Anatomy And Physiology -- Respiratory Organs -- Part A

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Quizzes Created: 1 | Total Attempts: 568
Questions: 9 | Attempts: 568

Respiratory Organ Quizzes & Trivia

This is a quiz that test your knowledge of the Respiratory Organs.

Questions and Answers
  • 1. 

    Potential space between visceral and parietal pleurae

    The potential space between the visceral and parietal pleurae is called the pleural cavity. This cavity is filled with a small amount of fluid that allows the two layers of pleurae to glide smoothly over each other during breathing. The pleural cavity helps to reduce friction and allows the lungs to expand and contract freely.

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  • 2. 

    Most inferior portion of larynx

    The cricoid cartilage is the most inferior portion of the larynx. It is a ring-shaped structure located just below the thyroid cartilage. The cricoid cartilage is important for maintaining the shape and stability of the larynx, as well as for connecting it to the trachea. It plays a crucial role in the production of sound during speech and acts as a protective barrier for the vocal cords.

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  • 3. 

    Serves as resonant chamber and reduces weight of skull

    The sinus and paranasal sinus serve as a resonant chamber, which means they help to amplify sound and improve the quality of our voice. Additionally, they also help to reduce the weight of the skull. The presence of air-filled spaces in the skull, such as the sinuses, makes the head lighter and easier to support.

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  • 4. 

    Microscopic air sac for gas exchange

    The correct answer is "Alveolus." An alveolus is a microscopic air sac found in the lungs where gas exchange occurs. These tiny structures are responsible for the exchange of oxygen and carbon dioxide between the lungs and the bloodstream. Alveoli have thin walls and a large surface area, allowing for efficient diffusion of gases.

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  • 5. 

    Opening between vocal cords

    The glottis refers to the opening between the vocal cords. It is a part of the larynx, which is responsible for producing sound. When we speak or sing, the vocal cords vibrate, and the glottis adjusts its size to control the flow of air passing through. This adjustment helps in producing different pitches and tones. Therefore, the glottis plays a crucial role in vocalization.

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  • 6. 

    Fold of mucous membrane containing elastic fibers responsible for sounds?

    The vocal cords are folds of mucous membrane in the larynx that contain elastic fibers. These elastic fibers allow the vocal cords to vibrate, producing sound when air passes through them. When the vocal cords are relaxed, they are open, allowing air to pass freely. When they are tightened, they come together, creating tension and producing different pitches of sound. Therefore, the vocal cords are responsible for producing sounds in the human voice.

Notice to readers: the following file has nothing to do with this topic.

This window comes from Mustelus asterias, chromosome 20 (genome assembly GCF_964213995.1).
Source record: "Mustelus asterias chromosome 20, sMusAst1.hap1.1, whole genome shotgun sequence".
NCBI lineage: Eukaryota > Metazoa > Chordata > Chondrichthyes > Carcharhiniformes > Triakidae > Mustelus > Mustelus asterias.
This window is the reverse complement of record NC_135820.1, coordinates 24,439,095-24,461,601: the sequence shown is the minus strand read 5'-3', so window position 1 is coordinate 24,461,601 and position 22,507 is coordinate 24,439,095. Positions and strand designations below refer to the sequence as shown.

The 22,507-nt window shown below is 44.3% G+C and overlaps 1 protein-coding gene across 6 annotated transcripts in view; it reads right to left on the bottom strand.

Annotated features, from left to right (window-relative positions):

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  • 7. 

    Increases surface area of nasal mucous membrane

    The nasal concha, also known as the nasal turbinate, refers to the bony structures inside the nasal cavity. These structures are responsible for increasing the surface area of the nasal mucous membrane. The increased surface area helps to humidify, warm, and filter the inhaled air, ensuring that it is clean and properly conditioned before reaching the lungs. Therefore, the presence of nasal concha is essential for the efficient functioning of the respiratory system.

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  • 8. 

    Passageway for air and food

    The pharynx is a passageway for both air and food. It is a muscular tube located behind the nasal cavity, mouth, and larynx. When we breathe, air passes through the pharynx on its way to the lungs. When we eat, food travels through the pharynx on its way to the esophagus. The pharynx plays a crucial role in the respiratory and digestive systems by allowing the passage of air and food to their respective destinations.

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  • 9. 

    Partially covers opening of larynx during swallowing

    The epiglottis partially covers the opening of the larynx during swallowing. This is important because it prevents food and liquid from entering the windpipe and going into the lungs. The epiglottis acts as a flap that closes off the larynx, directing the food and liquid down the esophagus and into the stomach. Without the epiglottis, there would be a risk of choking or aspiration pneumonia.

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  • Mar 19, 2023
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  • Apr 20, 2009
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